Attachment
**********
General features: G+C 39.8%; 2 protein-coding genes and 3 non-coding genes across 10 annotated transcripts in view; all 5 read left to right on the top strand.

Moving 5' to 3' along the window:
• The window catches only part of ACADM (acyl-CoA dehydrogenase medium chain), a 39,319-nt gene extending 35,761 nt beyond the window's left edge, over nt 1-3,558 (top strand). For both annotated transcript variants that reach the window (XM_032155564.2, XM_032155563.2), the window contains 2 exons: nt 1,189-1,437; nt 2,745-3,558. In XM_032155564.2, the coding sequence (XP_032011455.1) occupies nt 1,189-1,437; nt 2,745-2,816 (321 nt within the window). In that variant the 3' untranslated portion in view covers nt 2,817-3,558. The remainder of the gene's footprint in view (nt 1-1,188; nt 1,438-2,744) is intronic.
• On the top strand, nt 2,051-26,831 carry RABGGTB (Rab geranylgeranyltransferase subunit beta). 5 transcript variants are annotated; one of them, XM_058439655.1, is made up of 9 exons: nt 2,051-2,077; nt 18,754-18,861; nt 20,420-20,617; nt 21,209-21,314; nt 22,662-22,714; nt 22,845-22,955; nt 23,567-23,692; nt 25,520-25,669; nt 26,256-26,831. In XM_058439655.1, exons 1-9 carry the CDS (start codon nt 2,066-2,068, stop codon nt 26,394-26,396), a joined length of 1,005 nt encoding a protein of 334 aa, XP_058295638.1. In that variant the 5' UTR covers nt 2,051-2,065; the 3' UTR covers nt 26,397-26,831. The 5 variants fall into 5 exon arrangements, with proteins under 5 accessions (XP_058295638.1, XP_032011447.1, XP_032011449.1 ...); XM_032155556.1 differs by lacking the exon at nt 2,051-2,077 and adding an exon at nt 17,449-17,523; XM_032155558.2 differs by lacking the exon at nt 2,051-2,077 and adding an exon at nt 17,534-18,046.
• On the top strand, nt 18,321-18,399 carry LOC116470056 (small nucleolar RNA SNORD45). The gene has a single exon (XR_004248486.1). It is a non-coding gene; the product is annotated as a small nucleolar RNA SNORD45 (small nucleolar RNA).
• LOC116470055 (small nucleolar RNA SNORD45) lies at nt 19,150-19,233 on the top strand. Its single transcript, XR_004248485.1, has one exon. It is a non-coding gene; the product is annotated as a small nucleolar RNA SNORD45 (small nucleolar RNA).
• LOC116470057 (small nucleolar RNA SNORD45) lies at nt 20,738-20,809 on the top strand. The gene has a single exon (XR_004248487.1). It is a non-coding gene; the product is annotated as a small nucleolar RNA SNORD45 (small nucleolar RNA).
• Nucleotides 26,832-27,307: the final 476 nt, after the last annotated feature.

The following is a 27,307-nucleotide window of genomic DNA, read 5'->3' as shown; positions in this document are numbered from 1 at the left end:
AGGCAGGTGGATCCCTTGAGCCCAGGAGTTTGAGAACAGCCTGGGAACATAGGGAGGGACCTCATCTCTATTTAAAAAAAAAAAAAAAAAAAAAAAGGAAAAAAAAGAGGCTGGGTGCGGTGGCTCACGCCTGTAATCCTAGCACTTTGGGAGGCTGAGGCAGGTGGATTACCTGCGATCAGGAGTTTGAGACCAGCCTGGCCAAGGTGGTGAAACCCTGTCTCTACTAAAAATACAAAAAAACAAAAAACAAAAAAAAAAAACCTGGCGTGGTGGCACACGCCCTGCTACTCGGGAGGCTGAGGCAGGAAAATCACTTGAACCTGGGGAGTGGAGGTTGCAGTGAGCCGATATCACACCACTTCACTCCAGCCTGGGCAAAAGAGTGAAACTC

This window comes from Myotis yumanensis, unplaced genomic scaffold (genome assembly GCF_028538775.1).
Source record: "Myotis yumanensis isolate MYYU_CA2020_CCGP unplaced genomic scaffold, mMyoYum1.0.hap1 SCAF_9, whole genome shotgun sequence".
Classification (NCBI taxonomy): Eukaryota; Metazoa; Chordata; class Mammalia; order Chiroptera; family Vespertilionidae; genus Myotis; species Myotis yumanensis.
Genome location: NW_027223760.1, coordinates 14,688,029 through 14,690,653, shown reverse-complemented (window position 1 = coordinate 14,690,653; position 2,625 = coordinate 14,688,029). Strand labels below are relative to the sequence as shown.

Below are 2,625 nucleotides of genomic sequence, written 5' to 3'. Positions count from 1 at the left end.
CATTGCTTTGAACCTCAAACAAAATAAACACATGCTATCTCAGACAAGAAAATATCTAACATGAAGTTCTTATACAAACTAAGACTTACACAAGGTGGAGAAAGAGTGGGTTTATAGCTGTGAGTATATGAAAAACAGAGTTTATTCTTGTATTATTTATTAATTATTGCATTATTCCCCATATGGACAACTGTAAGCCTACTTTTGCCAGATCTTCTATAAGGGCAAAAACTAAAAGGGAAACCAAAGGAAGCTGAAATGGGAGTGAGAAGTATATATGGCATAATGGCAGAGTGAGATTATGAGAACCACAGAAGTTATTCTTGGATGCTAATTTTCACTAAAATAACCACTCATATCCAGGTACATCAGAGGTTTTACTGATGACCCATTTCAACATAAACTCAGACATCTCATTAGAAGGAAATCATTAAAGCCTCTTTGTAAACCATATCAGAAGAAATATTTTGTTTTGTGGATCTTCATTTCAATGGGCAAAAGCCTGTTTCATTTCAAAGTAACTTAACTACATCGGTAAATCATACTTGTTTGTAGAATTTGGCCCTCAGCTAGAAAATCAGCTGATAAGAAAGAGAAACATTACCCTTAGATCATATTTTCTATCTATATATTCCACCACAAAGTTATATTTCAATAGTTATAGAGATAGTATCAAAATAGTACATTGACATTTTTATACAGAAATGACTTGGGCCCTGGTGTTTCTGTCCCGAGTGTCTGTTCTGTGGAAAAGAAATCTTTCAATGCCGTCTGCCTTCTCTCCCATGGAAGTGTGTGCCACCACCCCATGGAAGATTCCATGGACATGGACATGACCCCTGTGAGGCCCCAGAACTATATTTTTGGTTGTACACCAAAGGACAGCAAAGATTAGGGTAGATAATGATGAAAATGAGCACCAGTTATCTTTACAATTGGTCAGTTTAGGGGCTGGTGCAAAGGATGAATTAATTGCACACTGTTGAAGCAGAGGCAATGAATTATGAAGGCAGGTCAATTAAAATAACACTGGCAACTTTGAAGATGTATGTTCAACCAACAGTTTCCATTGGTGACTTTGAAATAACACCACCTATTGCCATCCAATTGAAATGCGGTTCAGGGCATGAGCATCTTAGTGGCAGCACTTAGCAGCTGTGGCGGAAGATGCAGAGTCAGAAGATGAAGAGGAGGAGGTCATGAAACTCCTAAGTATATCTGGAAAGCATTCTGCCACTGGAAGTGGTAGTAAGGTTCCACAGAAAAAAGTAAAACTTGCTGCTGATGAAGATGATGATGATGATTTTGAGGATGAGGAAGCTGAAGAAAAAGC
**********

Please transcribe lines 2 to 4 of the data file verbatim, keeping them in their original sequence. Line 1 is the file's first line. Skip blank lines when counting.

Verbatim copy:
Moving 5' to 3' along the window:
• The window catches only part of ACADM (acyl-CoA dehydrogenase medium chain), a 39,319-nt gene extending 35,761 nt beyond the window's left edge, over nt 1-3,558 (top strand). For both annotated transcript variants that reach the window (XM_032155564.2, XM_032155563.2), the window contains 2 exons: nt 1,189-1,437; nt 2,745-3,558. In XM_032155564.2, the coding sequence (XP_032011455.1) occupies nt 1,189-1,437; nt 2,745-2,816 (321 nt within the window). In that variant the 3' untranslated portion in view covers nt 2,817-3,558. The remainder of the gene's footprint in view (nt 1-1,188; nt 1,438-2,744) is intronic.
• On the top strand, nt 2,051-26,831 carry RABGGTB (Rab geranylgeranyltransferase subunit beta). 5 transcript variants are annotated; one of them, XM_058439655.1, is made up of 9 exons: nt 2,051-2,077; nt 18,754-18,861; nt 20,420-20,617; nt 21,209-21,314; nt 22,662-22,714; nt 22,845-22,955; nt 23,567-23,692; nt 25,520-25,669; nt 26,256-26,831. In XM_058439655.1, exons 1-9 carry the CDS (start codon nt 2,066-2,068, stop codon nt 26,394-26,396), a joined length of 1,005 nt encoding a protein of 334 aa, XP_058295638.1. In that variant the 5' UTR covers nt 2,051-2,065; the 3' UTR covers nt 26,397-26,831. The 5 variants fall into 5 exon arrangements, with proteins under 5 accessions (XP_058295638.1, XP_032011447.1, XP_032011449.1 ...); XM_032155556.1 differs by lacking the exon at nt 2,051-2,077 and adding an exon at nt 17,449-17,523; XM_032155558.2 differs by lacking the exon at nt 2,051-2,077 and adding an exon at nt 17,534-18,046.